February 1, 2022
Rock band Nirvana’s legal team has hit back in response to the ongoing lawsuit filed by Spencer Elden, who appeared naked in the cover photograph for the band’s 1991 Nevermind album when he was a baby, stating that ‘this case must end’.
As reported by the Planet Rock website, Nirvana’s lawyers have submitted a fresh motion for the case to be dismissed. In their legal papers the band’s legal team have called, ‘for an order dismissing this action, with prejudice‘ and ‘on the grounds that it is barred by the statute of limitations‘.
The lawyers argue that, ‘no amendment (from Elden) is possible to salvage the claim‘ and add, ‘In his ever-shrinking pleading, Elden has now dismissed all but one of the myriad state and federal law claims he previously attempted to charge against Defendants.’ Nirvana’s legal team also wrote, ‘The time has run out. Elden’s decision to not sue these defendants for the past 30 years, despite his decades-long knowledge of their same and unvaried conduct, is dispositive of his claim. It is as simple as that.’
The Nevermind album cover, shot by photographer Kirk Weddle, is at the centre of a lawsuit brought by Spencer Elden, who was a four-months-old baby when the shoot took place
Elden’s original lawsuit, filed in August 2021, came just one month before the 30th anniversary of the original release of the Nevermind LP. Elden sued former Nirvana band members Dave Grohl and Krist Novoselic, the photographer Kirk Weddle, singer Courtney Love (as executor of the late Nirvana singer Kirk Cobain’s estate), Universal Music Group, Geffen Records and several other parties, for alleged sexual exploitation.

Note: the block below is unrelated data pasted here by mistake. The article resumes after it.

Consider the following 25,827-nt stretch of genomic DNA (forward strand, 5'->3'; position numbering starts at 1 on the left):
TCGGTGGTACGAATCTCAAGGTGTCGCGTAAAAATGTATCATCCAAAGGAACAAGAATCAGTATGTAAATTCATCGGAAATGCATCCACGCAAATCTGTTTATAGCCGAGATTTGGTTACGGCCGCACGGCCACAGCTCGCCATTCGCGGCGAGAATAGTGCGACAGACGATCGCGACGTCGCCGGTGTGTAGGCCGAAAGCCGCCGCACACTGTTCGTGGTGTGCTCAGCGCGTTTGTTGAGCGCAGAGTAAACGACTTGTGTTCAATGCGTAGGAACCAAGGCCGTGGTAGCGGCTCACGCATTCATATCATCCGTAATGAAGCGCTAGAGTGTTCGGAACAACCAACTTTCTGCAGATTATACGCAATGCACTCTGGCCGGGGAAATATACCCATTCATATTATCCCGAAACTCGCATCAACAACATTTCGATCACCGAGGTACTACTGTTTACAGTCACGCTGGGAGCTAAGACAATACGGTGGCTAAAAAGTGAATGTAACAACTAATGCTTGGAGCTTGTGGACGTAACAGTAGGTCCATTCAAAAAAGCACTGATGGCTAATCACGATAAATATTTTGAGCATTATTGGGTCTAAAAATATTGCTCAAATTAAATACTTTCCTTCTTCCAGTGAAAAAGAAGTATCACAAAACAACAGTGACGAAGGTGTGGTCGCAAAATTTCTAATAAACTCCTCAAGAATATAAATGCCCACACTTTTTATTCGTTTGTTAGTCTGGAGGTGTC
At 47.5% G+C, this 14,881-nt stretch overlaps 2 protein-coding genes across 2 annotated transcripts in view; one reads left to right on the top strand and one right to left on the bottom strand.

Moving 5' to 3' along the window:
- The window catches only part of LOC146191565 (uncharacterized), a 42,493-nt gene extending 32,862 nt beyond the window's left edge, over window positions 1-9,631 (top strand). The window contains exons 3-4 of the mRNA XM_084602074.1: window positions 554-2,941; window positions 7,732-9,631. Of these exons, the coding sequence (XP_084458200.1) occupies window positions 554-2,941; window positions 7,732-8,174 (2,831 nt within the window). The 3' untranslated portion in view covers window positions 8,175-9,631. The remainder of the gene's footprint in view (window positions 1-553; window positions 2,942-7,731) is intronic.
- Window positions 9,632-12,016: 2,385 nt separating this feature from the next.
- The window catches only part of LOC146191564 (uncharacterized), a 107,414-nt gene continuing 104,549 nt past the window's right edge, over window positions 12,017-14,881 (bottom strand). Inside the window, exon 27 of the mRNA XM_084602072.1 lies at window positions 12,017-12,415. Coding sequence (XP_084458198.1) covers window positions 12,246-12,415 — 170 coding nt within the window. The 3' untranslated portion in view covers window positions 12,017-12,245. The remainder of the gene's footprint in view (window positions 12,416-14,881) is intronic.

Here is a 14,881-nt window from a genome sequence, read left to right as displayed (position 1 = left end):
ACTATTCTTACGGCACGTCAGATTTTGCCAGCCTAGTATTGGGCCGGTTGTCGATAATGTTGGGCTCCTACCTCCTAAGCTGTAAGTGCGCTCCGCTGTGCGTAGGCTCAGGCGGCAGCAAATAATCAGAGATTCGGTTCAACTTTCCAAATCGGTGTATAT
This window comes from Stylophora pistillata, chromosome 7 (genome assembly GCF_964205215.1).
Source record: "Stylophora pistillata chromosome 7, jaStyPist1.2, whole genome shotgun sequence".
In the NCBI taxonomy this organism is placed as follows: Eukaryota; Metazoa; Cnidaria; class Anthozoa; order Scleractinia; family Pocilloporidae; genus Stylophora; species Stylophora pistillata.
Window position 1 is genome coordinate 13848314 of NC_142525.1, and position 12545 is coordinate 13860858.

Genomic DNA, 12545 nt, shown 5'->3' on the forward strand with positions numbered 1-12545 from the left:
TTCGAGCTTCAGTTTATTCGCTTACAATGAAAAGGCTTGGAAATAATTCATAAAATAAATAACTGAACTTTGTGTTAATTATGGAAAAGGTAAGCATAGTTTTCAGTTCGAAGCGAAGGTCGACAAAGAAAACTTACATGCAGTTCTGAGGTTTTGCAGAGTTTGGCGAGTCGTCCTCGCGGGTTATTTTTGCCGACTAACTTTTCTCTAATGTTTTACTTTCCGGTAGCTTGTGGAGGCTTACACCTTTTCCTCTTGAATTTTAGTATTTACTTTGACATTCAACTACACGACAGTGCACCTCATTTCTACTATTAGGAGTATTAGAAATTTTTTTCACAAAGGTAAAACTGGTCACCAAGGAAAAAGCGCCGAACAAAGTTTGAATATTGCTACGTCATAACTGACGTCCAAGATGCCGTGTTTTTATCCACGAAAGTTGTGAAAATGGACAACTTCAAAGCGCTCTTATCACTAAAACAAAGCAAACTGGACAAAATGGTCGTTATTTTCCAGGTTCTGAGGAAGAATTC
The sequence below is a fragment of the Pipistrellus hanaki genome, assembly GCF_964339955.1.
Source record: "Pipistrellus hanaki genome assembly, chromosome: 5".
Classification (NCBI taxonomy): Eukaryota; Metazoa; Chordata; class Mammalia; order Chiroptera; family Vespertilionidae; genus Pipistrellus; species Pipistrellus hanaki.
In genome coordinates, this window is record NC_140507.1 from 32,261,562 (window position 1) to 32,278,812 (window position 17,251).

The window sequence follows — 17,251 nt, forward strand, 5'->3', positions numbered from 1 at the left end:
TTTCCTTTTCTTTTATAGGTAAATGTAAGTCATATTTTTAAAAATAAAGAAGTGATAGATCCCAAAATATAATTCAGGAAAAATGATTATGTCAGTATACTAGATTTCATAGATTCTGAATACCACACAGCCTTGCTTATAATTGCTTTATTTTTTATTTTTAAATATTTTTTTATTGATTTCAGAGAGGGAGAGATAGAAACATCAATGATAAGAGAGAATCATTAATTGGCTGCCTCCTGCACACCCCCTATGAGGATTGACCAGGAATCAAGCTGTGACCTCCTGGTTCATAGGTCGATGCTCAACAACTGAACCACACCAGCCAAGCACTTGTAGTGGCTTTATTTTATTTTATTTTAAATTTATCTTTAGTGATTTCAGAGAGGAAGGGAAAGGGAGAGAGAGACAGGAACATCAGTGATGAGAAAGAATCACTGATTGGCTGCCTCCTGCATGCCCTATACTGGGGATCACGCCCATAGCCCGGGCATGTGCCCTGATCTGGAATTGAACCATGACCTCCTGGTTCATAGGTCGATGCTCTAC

The lawsuit said, ‘Defendants knowingly produced, possessed and advertised commercial child pornography depicting Spencer.’ Elden added he was unable to give permission for his image to be used as he was a baby and that his parents never gave him permission either. As a result, the cover image caused him, ‘extreme and permanent emotional distress, plus loss of education, wages and ‘enjoyment of life.’
In November 2021, Elden added fresh claims to his lawsuit and in December 2021, Nirvana’s estate first responded to Elden’s initial claims and argued that the Nevermind artwork, which features the main image shot by US photographer Kirk Weddle, isn’t child pornography. The Nirvana estate’s December 2021 legal response stated that the statute of limitations for the lawsuit expired more than 10 years ago, and also said, ‘Elden has spent three decades profiting from his celebrity as the self-anointed “Nirvana Baby”.’
Photographer Kirk Weddle (above) is one of several parties named in the lawsuit brought by Spencer Elden over Nirvana’s Nevermind album cover
Elden’s lawsuit was dismissed ‘with leave to amend’ on 3 January 2022 as Elden’s legal team missed a 30 December 2021 deadline to file an opposition to the Nirvana estate’s request for the lawsuit to be thrown out.
On 12 January 2022 Elden’s legal representatives refiled a lawsuit, one day before a required court deadline, and dropped a claim related to sex trafficking. The 35-page document once again accused Nirvana of ‘federal child pornography and commercial child exploitation’ and stated that the legal action ‘seeks to recover for injuries Spencer Elden sustained during the 10 years preceding the filing of this action, and injuries he has sustained since then, as a result of defendants.’
Following the latest move by the Nirvana estate’s lawyers to have the case dismissed, the next hearing in the ongoing legal saga is due to take place at 10am on Thursday 24 February 2022 in Los Angeles, California, USA. Photographer Kirk Weddle has declined to comment to Amateur Photographer whilst the lawsuit is ongoing.
Nirvana album photographer sued by the baby (who’s now 30)
Nirvana cover image lawsuit dismissed (for now)